Again, I know things are difficult. Just the thought of the amount of Zoom meetings I’ve had make my eyes hurt. But I promise you it is not without benefit! When Christ commissioned his Apostles to spread His good news, what was the major step? To gather in homes to allow the Holy Spirit to dwell within them. This is such a great opportunity to strengthen our homes with grace.
I promise when we do that, the next time we all get to receive Communion together, we will be more joined in community than ever!
Dear friends on the journey, Here we are on day 31 and 5th Sunday of quarantine. What we’re living right now seems like a movie doesn’t it? For our family, comedy might be the best description and I suspect there’s not too many living a romance. I’ve heard several people compare their experience to a science fiction film and even Groundhog Day. Perhaps for others it might parallel horror, suspense, adventure, crime, drama, fantasy, mystery or satire. No matter the movie genre, this pandemic and our stay-at-home response is something surreal, unbelievable and unprecedented. We’re all wondering if this is for real. Everyone is locked in their homes in comfy clothes, only going out for groceries. Masks and gloves are wardrobe musts. Essentials are the basics for survival. School and graduations canceled. Telecommuting to work. And our liturgy is now on YouTube! It’s certainly an emotional roller coaster with ups and downs, fears and joys, calm and frenzy, tears and laughter, and everything in between. We are living moment to moment, not knowing what will happen next.
Today’s gospel story about Jesus’ post resurrection appearance to the disciples in the locked room is also a roller coaster of emotions from fear and worry to doubt. They are filled with disbelief and uncertainty, likely wondering if the recent events were real and what was going to happen without their teacher. Then Jesus appears to them and they rejoice, three times he offers peace, gives the Holy Spirit to them, and sends them out to be believers and to forgive. Then Jesus challenges their belief. Does it come only from their seeing Jesus in person?
This gospel’s message is for us as well. Now more than ever, we need Jesus’ peace. We need belief and the Holy Spirit to get us through this time. Only Jesus can give us this peace and he offers it every day. It’s our response that will make a difference, especially when we have no certainty of the immediate future. I have found much hope, comfort and peace in this time of quarantine and see the Holy Spirit at work. Here is where social media has shined for me. Seeing stories of courage, charity given, appreciation, gratitude, humanity at its best. I am beyond proud of our parish for acting so quickly to live stream Mass, to be willing to shop for seniors, to make wellness calls, to donate food, to give generously so the parish can stay afloat.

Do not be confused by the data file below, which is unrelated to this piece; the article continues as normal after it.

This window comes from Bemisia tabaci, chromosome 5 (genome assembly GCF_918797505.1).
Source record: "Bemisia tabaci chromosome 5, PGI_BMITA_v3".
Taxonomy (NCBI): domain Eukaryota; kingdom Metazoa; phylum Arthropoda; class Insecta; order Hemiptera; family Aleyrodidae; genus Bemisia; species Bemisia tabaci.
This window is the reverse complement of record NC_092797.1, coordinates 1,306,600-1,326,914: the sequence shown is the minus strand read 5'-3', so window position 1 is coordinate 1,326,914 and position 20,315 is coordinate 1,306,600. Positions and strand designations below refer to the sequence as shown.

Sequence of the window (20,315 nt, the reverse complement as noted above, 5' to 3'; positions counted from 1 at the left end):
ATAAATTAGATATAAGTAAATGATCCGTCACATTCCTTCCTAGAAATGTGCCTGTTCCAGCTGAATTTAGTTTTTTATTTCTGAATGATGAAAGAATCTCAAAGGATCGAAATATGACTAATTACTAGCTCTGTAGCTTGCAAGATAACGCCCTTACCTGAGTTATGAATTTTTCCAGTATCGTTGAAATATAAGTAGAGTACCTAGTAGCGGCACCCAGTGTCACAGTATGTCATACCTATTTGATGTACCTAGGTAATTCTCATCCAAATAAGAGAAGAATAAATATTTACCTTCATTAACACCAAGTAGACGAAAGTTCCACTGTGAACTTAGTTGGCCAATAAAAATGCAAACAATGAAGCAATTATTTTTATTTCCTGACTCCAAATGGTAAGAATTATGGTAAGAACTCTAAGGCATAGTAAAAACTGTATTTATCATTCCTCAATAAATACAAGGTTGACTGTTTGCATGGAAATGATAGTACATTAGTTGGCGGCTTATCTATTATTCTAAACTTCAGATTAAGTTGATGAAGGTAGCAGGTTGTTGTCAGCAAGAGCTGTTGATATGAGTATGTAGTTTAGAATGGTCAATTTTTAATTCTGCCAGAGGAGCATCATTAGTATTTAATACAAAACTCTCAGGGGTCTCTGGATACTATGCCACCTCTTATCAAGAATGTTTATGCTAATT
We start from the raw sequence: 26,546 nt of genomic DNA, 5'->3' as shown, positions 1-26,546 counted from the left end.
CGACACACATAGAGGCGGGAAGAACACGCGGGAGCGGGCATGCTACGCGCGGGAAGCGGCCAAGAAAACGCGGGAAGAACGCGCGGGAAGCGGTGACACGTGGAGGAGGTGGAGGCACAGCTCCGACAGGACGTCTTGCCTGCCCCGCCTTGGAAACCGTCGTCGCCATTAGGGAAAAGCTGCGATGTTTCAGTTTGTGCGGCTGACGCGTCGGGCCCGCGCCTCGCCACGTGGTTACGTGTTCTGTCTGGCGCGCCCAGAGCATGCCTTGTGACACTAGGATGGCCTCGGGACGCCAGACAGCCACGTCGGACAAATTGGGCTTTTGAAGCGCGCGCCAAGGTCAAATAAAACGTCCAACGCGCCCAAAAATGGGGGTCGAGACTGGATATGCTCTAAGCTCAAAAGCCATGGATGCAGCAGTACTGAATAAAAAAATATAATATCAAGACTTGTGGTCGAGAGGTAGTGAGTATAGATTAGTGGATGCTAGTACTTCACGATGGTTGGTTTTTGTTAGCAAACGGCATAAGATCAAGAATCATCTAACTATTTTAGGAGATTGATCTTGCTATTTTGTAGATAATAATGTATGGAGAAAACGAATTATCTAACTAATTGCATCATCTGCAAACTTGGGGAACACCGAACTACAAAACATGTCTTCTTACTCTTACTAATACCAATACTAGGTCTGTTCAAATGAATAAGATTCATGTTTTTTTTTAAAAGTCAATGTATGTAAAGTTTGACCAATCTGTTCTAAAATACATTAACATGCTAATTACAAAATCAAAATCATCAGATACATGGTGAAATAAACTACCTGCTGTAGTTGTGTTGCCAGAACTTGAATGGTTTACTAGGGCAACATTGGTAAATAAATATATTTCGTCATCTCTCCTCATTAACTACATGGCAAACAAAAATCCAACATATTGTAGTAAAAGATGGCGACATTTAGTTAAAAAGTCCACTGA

So today I encourage all of us to rely on our faith that Jesus has us. Rest in his peace that with him and through him, we will come out on the other side stronger and better. Lean on the belief that the Holy Spirit is working and look for even her small, simple movements in our lockdown. Celebrate them. Take comfort that the disciples who were locked in that room in fear and disbelief eventually came out stronger and better and with greater conviction.
The coronavirus has gripped us in its teeth, and within only weeks, left many with the sense that it would never end. We remember the pleasures of everyday life, often take so much for granted: trips to the store without fear, time spent in crowds, the hugs of friends, our children’s soccer games, crowded concerts, noisy restaurants. Is it possible to miss crowded restaurants? We can’t pretend it’s not happening, yet…
Jesus is risen – He is truly risen!
Every generation, throughout human history, has its own story to tell about death and rebirth, be it rooted in financial ruin,
warfare, flood or drought, tornado, violence, tyranny…or plague. Our greatest struggles all too often, betray our weaknesses: we become frightened or rebellious against restraints, we hoard, we struggle with authorities making decisions for us, we grow angry and aggravated with the people we live with, our friends, family and neighbors. Familiarity (and forced enclosure) breeds…aggravation. We can’t pretend it’s not happening, yet…